We have just finished day one at the Open Group Conference and the speakers have posed more interesting questions than they have answered. What role can we expect IT to play in the future of the enterprise? How can the enterprise architect govern an architecture that largely lies outside the firewall, in cloud services? Should the EA even try? What role will the business play in developing the architecture? That last question presents a sticky challenge, since most business people have only limited interest in “architecture,” and yet all the EA frameworks call for total engagement of the business in designing the target state.

In the old days, IT could shepherd the architectural process along, and needed only strong sponsorship from the business. But as the role of IT shrinks (as most of the speakers expect it to do), and businesses start to access cloud services without the intervention of the CIO, the enterprise architect of the future will need to sit inside a business group. To succeed in that role, the enterprise architect will have to redefine his or her mandate in business terms. How many CEOs believe, in the words of one conference speaker, that the “E” in CEO also stands for “Enterprise architect”? Probably not that many do. As Jeanne Ross, a leading voice in enterprise architecture put it, the enterprise architect will need to engage the business in defining its target capabilities. As long as the organization has the discipline to hold to that vision, the enterprise architect can deliver the right blend of business processes, cloud services, and IT architecture to enable those capabilities.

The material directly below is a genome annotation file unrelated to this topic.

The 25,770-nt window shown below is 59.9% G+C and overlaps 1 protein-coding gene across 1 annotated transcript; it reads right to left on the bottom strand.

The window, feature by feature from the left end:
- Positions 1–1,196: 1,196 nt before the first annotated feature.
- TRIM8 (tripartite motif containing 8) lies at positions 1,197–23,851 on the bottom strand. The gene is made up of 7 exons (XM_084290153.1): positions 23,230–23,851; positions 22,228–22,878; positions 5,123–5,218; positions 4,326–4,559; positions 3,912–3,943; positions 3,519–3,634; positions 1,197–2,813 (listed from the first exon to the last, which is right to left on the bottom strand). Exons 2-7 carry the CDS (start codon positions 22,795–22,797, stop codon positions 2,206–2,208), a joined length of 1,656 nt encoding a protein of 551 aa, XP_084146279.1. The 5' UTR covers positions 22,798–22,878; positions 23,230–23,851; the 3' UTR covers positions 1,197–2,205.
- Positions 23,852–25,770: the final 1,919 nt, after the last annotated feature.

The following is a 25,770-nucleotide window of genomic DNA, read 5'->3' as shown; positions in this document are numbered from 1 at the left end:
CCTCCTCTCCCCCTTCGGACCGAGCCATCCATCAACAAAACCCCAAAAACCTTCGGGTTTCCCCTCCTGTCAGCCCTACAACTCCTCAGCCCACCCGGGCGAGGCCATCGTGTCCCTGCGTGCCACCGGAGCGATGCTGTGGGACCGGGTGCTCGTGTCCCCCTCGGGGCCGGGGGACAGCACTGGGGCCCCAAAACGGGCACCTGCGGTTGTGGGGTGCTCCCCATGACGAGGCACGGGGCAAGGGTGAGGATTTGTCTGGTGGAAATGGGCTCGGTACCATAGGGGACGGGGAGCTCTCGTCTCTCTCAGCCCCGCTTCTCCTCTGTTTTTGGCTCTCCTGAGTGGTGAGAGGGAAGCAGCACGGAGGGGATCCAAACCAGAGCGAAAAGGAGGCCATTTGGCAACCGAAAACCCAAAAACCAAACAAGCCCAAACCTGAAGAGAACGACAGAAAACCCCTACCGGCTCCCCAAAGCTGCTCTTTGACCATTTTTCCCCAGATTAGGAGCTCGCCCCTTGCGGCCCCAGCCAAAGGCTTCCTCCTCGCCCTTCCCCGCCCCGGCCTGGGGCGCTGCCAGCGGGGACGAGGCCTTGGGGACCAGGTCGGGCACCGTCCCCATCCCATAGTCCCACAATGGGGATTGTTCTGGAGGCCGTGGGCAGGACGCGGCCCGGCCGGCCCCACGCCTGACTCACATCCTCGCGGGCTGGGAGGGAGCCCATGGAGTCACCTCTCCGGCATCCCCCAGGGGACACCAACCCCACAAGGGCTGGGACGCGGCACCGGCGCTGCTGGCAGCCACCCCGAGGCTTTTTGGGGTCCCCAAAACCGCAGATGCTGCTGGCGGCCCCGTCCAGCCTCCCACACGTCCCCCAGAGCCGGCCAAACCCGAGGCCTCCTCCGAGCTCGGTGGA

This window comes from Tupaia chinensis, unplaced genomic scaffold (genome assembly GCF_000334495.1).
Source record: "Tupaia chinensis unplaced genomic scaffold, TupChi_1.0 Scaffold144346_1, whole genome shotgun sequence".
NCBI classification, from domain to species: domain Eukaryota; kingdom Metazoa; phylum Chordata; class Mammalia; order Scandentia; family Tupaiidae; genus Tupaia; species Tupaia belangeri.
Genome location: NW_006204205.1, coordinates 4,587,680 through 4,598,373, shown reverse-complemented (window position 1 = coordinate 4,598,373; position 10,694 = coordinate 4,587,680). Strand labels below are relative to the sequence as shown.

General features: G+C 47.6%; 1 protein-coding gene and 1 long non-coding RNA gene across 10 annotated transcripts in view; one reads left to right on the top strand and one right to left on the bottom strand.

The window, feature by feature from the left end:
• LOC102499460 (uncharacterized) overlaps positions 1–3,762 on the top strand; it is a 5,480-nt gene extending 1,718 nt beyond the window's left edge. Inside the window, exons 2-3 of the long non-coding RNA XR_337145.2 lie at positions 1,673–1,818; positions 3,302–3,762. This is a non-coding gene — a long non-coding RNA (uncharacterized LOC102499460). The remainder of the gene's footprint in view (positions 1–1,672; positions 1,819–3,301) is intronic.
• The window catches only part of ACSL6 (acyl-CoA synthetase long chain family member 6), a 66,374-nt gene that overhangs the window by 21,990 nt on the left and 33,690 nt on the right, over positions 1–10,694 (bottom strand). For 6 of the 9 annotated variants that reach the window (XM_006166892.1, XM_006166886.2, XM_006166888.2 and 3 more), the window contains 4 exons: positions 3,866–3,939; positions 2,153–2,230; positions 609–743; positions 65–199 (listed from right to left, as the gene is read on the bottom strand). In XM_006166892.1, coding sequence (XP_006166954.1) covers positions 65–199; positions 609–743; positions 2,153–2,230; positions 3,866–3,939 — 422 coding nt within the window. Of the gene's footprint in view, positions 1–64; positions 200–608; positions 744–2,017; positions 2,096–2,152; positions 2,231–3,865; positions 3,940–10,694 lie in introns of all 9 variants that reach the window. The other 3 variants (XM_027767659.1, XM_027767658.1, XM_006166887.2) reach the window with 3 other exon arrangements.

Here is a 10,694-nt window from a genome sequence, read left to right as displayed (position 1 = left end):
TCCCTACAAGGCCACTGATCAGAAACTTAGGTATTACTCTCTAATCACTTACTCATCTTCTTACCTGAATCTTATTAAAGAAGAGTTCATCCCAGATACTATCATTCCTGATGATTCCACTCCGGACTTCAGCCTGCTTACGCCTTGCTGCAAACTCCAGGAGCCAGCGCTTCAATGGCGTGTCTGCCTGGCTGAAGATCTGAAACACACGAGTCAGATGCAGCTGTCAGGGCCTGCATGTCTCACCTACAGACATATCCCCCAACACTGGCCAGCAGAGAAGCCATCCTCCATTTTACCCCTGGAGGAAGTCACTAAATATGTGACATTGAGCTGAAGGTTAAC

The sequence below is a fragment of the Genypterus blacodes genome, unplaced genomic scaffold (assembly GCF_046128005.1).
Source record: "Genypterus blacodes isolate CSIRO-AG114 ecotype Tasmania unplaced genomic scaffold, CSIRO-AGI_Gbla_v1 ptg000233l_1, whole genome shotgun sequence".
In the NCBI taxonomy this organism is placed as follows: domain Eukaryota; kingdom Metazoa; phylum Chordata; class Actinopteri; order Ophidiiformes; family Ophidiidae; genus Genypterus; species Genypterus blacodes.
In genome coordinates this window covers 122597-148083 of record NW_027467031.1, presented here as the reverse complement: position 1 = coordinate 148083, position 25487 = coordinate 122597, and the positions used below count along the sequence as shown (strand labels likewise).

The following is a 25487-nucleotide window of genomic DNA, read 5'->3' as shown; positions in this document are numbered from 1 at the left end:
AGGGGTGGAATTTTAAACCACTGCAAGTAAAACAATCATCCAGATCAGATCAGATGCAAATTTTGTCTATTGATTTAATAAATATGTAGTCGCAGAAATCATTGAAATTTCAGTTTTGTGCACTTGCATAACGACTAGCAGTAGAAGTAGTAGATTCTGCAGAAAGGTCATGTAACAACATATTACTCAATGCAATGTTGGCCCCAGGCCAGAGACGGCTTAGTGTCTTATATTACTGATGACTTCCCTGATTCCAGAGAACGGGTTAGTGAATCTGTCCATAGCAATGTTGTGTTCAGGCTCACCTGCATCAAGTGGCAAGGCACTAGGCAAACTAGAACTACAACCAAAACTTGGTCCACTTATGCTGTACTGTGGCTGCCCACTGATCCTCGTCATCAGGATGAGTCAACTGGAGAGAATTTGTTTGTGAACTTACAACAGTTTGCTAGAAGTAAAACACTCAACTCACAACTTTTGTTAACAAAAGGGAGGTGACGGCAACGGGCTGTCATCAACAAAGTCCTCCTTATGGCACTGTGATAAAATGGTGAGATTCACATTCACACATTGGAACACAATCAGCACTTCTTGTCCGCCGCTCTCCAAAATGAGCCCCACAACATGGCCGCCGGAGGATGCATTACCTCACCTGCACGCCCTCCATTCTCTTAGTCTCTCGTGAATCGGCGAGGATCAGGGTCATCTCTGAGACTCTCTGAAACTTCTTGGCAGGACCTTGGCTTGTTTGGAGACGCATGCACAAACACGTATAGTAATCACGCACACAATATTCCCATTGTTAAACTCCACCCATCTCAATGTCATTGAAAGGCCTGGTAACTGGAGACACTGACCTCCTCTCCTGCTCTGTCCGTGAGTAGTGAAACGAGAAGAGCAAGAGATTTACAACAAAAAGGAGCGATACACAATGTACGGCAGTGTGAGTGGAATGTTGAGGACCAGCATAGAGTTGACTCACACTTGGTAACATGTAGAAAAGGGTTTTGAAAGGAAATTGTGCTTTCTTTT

How exactly that will happen remains an important topic area for future Info-Tech research.

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